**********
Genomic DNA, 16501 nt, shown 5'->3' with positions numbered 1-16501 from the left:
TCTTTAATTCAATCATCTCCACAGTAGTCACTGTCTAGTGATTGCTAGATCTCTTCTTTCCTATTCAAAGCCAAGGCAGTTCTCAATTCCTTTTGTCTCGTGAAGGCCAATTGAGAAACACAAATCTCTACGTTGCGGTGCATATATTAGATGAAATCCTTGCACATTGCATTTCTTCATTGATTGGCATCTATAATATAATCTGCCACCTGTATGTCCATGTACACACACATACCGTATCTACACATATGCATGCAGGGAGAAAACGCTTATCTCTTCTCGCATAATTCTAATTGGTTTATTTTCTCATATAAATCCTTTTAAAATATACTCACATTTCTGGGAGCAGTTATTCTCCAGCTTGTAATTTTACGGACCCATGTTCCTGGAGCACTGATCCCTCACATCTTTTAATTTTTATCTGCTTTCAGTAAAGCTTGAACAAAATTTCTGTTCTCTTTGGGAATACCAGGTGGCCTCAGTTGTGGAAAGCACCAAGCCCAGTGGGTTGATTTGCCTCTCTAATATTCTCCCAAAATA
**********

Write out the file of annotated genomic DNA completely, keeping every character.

Genomic DNA, 16501 nt, shown 5'->3' with positions numbered 1-16501 from the left:
TCTTTAATTCAATCATCTCCACAGTAGTCACTGTCTAGTGATTGCTAGATCTCTTCTTTCCTATTCAAAGCCAAGGCAGTTCTCAATTCCTTTTGTCTCGTGAAGGCCAATTGAGAAACACAAATCTCTACGTTGCGGTGCATATATTAGATGAAATCCTTGCACATTGCATTTCTTCATTGATTGGCATCTATAATATAATCTGCCACCTGTATGTCCATGTACACACACATACCGTATCTACACATATGCATGCAGGGAGAAAACGCTTATCTCTTCTCGCATAATTCTAATTGGTTTATTTTCTCATATAAATCCTTTTAAAATATACTCACATTTCTGGGAGCAGTTATTCTCCAGCTTGTAATTTTACGGACCCATGTTCCTGGAGCACTGATCCCTCACATCTTTTAATTTTTATCTGCTTTCAGTAAAGCTTGAACAAAATTTCTGTTCTCTTTGGGAATACCAGGTGGCCTCAGTTGTGGAAAGCACCAAGCCCAGTGGGTTGATTTGCCTCTCTAATATTCTCCCAAAATA